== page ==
Mehriban Aliyeva “facilitated” the Yunuses’ departure


Azerbaijani First Lady Mehriban Aliyeva reportedly brokered a dialogue which led to allowing Leyla and Arif Yunus leave Azerbaijan for medical treatment, Turan reported on April 25 citing an unnamed source.

Aliyeva’s representatives communicated to the Yunus couple their willingness to arrange their trip abroad for medical care, according to Turan. The human rights activists also reportedly received a message from Aliyeva, which expressed a wish for their return to Azerbaijan after the treatment and creating conditions that would be conducive to their public and academic work in the future.

Leyla and Arif Yunus left Azerbaijan for the Netherlands on April 19 to receive urgent medical care. The European Union and the US State Department welcomed the decision of Azerbaijani authorities to allow the couple to receive medical help abroad. In the Netherlands, the couple reunited with their daughter Dinara.

Dutch Foreign Minister Bert Koenders said Leyla and Arif Yunus „had put their own safety and happiness at stake in the struggle for democracy and human rights.”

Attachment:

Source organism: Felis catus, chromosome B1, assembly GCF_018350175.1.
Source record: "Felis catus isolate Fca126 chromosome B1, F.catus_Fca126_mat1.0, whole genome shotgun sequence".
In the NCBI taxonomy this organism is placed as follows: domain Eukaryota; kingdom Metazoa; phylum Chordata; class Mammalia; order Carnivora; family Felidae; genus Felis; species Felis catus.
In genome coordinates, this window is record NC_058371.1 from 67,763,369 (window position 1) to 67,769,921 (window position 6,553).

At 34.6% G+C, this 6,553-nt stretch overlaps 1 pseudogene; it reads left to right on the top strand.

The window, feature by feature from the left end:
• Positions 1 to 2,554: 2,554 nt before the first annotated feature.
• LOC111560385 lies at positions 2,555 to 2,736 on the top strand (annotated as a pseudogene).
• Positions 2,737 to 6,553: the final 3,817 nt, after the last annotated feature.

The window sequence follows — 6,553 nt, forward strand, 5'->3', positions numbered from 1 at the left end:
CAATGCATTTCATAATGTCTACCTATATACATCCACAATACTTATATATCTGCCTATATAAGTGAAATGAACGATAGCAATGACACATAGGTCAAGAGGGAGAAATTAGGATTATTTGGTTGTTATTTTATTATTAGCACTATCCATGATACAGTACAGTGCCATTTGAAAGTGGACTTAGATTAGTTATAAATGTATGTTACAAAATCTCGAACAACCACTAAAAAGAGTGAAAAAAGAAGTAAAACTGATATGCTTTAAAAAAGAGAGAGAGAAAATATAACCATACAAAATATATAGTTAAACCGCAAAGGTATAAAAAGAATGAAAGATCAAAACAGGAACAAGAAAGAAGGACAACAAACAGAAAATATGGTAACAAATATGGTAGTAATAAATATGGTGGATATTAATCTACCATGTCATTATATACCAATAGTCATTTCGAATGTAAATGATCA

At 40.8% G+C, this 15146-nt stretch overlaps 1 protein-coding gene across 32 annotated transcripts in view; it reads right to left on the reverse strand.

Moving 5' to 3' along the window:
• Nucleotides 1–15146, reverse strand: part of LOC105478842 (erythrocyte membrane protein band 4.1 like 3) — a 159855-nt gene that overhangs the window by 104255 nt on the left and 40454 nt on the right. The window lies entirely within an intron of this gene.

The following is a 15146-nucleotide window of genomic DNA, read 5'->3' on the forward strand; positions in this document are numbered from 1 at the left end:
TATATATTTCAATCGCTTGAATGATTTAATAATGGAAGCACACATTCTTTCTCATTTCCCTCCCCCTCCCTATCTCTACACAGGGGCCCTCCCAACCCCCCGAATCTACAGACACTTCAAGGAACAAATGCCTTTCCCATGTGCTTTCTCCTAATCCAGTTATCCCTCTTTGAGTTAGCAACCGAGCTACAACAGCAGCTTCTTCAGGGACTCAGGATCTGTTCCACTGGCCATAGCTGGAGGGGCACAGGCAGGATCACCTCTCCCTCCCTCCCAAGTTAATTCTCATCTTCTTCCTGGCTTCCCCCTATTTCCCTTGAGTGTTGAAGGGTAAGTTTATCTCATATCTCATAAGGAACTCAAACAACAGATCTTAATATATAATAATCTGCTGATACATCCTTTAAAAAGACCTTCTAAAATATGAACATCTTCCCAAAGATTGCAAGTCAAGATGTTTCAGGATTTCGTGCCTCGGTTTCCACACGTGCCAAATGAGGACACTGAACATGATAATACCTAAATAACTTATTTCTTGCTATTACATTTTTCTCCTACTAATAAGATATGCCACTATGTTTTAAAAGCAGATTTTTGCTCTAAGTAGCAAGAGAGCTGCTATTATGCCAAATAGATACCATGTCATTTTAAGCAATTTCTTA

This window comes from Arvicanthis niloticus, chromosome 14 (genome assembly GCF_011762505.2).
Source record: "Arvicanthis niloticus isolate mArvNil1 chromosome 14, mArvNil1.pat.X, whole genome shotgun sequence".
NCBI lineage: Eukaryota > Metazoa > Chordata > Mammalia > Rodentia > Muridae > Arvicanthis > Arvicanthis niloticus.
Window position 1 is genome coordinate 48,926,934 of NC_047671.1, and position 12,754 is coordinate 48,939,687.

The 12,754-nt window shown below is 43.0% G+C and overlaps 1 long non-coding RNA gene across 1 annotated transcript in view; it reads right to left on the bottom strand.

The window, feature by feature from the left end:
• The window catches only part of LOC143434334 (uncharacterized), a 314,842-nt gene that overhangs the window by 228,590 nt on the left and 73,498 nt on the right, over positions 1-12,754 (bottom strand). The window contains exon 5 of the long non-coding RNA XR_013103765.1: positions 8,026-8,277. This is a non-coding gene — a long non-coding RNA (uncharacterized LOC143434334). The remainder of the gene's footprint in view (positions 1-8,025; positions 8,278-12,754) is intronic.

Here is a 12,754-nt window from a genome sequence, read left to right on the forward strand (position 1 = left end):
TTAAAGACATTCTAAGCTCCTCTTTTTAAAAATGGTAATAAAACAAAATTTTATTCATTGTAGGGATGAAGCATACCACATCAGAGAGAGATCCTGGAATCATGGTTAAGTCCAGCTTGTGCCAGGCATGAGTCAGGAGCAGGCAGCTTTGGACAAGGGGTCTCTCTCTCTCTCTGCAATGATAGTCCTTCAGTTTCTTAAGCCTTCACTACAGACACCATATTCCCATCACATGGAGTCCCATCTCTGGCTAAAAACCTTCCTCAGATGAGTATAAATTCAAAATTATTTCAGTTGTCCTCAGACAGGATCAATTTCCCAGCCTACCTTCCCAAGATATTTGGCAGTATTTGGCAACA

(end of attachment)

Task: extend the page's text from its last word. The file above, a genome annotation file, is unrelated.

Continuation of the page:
The decision by authorities to allow the couple to travel came as a surprise. Last month, an appeals court in Baku ruled the two could not travel to Europe because of their suspended prison terms.

Leyla Yunus, 59, is the head of the unregistered Institute for Peace and Democracy. Last August, she was sentenced to 8.5 years in prison on charges of large-scale fraud, illegal entrepreneurship, tax evasion, and falsifying official documents, widely as seen as politicized. The sentence was converted into a suspended term of 5 years last December on humanitarian grounds. Her husband Arif, an award-winning activist and historian, was sentenced to 7 years in August on similar charges. Leyla Yunus suffers from diabetes and hepatitis C.

Prior to their August 2014 arrest, the couple was a strong critic of Azerbaijan’s human rights record, and Leyla documented the treatment of political prisoners in Azerbaijan. They were described as political prisoners by human rights groups, such as Amnesty International and Human Rights Watch.